Country of origin: UK
Built: Yeovil, England, 1979
Manufacturer: Westland Helicopters
Constructor's Number: 001
Engines: Two 1135shp Rolls-Royce Gem 41-1 turboshaft engines
Type: Civil/military 17 seat transport
Note: This was the first prototype WG-30 and used by Westland for development and as a demonstrator. It was taken to India for sales demonstrations.
Details: The Westland WG30 was developed by the company from the successful military Lynx family, and used the dynamics system of this helicopter matched to more powerful engines and an entirely new box cabin. The new helicopter was particularly aimed at the then expanding civil commuter market of the late 1970s, but a market depression caused a switch to the military market in the mid 1980s which was also unsuccessful.
A total of 40 WG30s were built, for operation in the North Sea and India on oil-support flights and in the USA and India on commuter operations.
G-BGHF was the original WG30 prototype, first flown at Yeovil on 10 April 1979 and subsequently demonstrated at the June 1979 Paris Air Show. Between July 1979 and June 1983 it was used primarily for development work, during which time the original retractable main undercarriage was replaced by fixed wheels, the Lynx tail rotor was replaced by a quieter reverse-direction tail rotor and 1120 Gem 41 engines were replaced by the more powerful 1260 shp Gem 60. Originally painted blue/white, the aircraft also appeared in a brown overall 'military' colour scheme in 1980 and a brown/orange/white sunburst colour scheme from May 1981.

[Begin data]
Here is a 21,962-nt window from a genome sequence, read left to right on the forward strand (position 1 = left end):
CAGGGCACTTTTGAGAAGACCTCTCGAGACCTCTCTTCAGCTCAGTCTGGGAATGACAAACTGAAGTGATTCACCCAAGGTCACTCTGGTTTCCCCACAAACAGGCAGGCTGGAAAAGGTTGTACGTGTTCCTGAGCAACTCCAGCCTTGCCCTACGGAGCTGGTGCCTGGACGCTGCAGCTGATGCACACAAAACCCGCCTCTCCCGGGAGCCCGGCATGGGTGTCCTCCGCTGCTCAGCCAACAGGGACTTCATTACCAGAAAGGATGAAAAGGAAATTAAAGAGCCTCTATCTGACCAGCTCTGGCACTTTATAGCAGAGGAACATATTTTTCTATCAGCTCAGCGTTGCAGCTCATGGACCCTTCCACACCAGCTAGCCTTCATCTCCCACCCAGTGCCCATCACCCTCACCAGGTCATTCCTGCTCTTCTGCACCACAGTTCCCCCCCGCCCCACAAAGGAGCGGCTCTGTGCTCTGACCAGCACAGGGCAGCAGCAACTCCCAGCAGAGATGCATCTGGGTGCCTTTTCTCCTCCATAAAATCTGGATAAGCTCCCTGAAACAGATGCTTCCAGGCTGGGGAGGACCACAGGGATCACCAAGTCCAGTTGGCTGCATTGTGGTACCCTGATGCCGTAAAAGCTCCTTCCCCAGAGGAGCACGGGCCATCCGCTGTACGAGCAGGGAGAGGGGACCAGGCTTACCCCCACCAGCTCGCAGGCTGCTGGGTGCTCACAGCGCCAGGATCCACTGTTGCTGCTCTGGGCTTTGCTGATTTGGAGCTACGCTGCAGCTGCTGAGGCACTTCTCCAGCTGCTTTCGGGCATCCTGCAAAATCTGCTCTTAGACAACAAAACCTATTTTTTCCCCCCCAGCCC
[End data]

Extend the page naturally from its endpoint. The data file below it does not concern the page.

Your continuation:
In September 1983 G-BGHF was air-freighted to New Delhi for demonstration to the Indian Air Force and the Oil and Natural Gas Commission, before being returned to the UK for engine certification trials. During the course of these it was damaged at RAE Bedford on 21 June 1984 in a single engine heavy landing but repaired to continue test flying in 1985. G-BGHF last flew on 26 September 1985 and was then placed in storage. In August 1988 Westland agreed to release G-BGHF to The Helicopter Museum and, following some refurbishment work, it was delivered by road to the on 10 February 1989.
Total flying hours: 1988.35
Max Speed: 222 kmh/138 mph
Empty Weight: 3167 kg/ (6982 lb)
Range: 750 km (466 miles)
Capacity/Load: 21 persons / 2435 kg (5368 lb)
Power: 2x 1,135 shp Rolls-Royce Gem 41.1 turboshafts